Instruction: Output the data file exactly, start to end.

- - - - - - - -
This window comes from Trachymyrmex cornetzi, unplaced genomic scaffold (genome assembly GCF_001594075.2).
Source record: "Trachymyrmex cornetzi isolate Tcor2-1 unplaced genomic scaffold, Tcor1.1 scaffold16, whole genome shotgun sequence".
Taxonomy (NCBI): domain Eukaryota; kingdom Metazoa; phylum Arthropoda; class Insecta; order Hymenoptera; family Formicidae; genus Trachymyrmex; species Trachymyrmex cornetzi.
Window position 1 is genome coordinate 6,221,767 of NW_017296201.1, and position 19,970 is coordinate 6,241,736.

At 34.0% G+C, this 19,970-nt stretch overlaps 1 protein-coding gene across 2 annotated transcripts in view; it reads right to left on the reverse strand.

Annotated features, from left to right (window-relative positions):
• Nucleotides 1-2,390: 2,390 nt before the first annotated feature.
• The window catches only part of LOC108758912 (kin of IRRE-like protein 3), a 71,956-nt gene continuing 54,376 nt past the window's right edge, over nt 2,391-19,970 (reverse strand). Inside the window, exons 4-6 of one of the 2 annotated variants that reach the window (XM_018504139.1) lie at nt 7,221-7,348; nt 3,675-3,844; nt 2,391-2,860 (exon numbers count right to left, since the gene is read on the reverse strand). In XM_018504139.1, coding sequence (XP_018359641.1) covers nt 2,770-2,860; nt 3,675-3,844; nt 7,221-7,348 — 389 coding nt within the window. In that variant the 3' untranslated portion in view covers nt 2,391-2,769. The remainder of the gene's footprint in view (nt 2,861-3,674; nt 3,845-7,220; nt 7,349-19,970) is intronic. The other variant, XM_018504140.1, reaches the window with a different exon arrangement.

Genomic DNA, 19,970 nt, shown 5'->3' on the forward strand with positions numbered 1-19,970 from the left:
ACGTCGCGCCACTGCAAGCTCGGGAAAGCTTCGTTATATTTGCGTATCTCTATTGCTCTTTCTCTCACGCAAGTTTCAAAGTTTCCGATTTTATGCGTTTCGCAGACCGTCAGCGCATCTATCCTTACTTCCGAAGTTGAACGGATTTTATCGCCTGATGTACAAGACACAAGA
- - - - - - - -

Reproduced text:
This window comes from Trachymyrmex cornetzi, unplaced genomic scaffold (genome assembly GCF_001594075.2).
Source record: "Trachymyrmex cornetzi isolate Tcor2-1 unplaced genomic scaffold, Tcor1.1 scaffold16, whole genome shotgun sequence".
Taxonomy (NCBI): domain Eukaryota; kingdom Metazoa; phylum Arthropoda; class Insecta; order Hymenoptera; family Formicidae; genus Trachymyrmex; species Trachymyrmex cornetzi.
Window position 1 is genome coordinate 6,221,767 of NW_017296201.1, and position 19,970 is coordinate 6,241,736.

At 34.0% G+C, this 19,970-nt stretch overlaps 1 protein-coding gene across 2 annotated transcripts in view; it reads right to left on the reverse strand.

Annotated features, from left to right (window-relative positions):
• Nucleotides 1-2,390: 2,390 nt before the first annotated feature.
• The window catches only part of LOC108758912 (kin of IRRE-like protein 3), a 71,956-nt gene continuing 54,376 nt past the window's right edge, over nt 2,391-19,970 (reverse strand). Inside the window, exons 4-6 of one of the 2 annotated variants that reach the window (XM_018504139.1) lie at nt 7,221-7,348; nt 3,675-3,844; nt 2,391-2,860 (exon numbers count right to left, since the gene is read on the reverse strand). In XM_018504139.1, coding sequence (XP_018359641.1) covers nt 2,770-2,860; nt 3,675-3,844; nt 7,221-7,348 — 389 coding nt within the window. In that variant the 3' untranslated portion in view covers nt 2,391-2,769. The remainder of the gene's footprint in view (nt 2,861-3,674; nt 3,845-7,220; nt 7,349-19,970) is intronic. The other variant, XM_018504140.1, reaches the window with a different exon arrangement.

Genomic DNA, 19,970 nt, shown 5'->3' on the forward strand with positions numbered 1-19,970 from the left:
ACGTCGCGCCACTGCAAGCTCGGGAAAGCTTCGTTATATTTGCGTATCTCTATTGCTCTTTCTCTCACGCAAGTTTCAAAGTTTCCGATTTTATGCGTTTCGCAGACCGTCAGCGCATCTATCCTTACTTCCGAAGTTGAACGGATTTTATCGCCTGATGTACAAGACACAAGA